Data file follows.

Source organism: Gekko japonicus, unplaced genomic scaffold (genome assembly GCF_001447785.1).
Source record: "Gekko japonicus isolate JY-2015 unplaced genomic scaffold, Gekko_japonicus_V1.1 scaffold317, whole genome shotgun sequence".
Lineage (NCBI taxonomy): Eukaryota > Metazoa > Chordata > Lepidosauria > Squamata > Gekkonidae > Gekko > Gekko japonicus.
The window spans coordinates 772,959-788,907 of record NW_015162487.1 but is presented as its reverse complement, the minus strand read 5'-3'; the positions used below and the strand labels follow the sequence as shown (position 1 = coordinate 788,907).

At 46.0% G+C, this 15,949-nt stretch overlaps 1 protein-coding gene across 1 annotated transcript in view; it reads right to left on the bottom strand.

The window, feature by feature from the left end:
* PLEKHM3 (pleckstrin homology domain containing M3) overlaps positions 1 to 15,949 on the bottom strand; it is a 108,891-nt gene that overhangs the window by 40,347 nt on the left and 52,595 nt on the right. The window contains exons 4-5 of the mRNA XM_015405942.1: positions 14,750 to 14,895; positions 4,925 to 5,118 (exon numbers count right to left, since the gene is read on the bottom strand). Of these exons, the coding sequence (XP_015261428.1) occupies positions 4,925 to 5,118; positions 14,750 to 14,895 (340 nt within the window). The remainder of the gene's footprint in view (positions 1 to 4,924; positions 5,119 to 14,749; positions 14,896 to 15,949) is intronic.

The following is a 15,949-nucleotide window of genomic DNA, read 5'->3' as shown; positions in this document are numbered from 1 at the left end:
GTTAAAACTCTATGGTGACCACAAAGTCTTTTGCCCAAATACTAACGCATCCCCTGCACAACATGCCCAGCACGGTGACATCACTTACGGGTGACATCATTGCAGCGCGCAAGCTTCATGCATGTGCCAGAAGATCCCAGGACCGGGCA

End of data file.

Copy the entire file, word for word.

Source organism: Gekko japonicus, unplaced genomic scaffold (genome assembly GCF_001447785.1).
Source record: "Gekko japonicus isolate JY-2015 unplaced genomic scaffold, Gekko_japonicus_V1.1 scaffold317, whole genome shotgun sequence".
Lineage (NCBI taxonomy): Eukaryota > Metazoa > Chordata > Lepidosauria > Squamata > Gekkonidae > Gekko > Gekko japonicus.
The window spans coordinates 772,959-788,907 of record NW_015162487.1 but is presented as its reverse complement, the minus strand read 5'-3'; the positions used below and the strand labels follow the sequence as shown (position 1 = coordinate 788,907).

At 46.0% G+C, this 15,949-nt stretch overlaps 1 protein-coding gene across 1 annotated transcript in view; it reads right to left on the bottom strand.

The window, feature by feature from the left end:
* PLEKHM3 (pleckstrin homology domain containing M3) overlaps positions 1 to 15,949 on the bottom strand; it is a 108,891-nt gene that overhangs the window by 40,347 nt on the left and 52,595 nt on the right. The window contains exons 4-5 of the mRNA XM_015405942.1: positions 14,750 to 14,895; positions 4,925 to 5,118 (exon numbers count right to left, since the gene is read on the bottom strand). Of these exons, the coding sequence (XP_015261428.1) occupies positions 4,925 to 5,118; positions 14,750 to 14,895 (340 nt within the window). The remainder of the gene's footprint in view (positions 1 to 4,924; positions 5,119 to 14,749; positions 14,896 to 15,949) is intronic.

The following is a 15,949-nucleotide window of genomic DNA, read 5'->3' as shown; positions in this document are numbered from 1 at the left end:
GTTAAAACTCTATGGTGACCACAAAGTCTTTTGCCCAAATACTAACGCATCCCCTGCACAACATGCCCAGCACGGTGACATCACTTACGGGTGACATCATTGCAGCGCGCAAGCTTCATGCATGTGCCAGAAGATCCCAGGACCGGGCA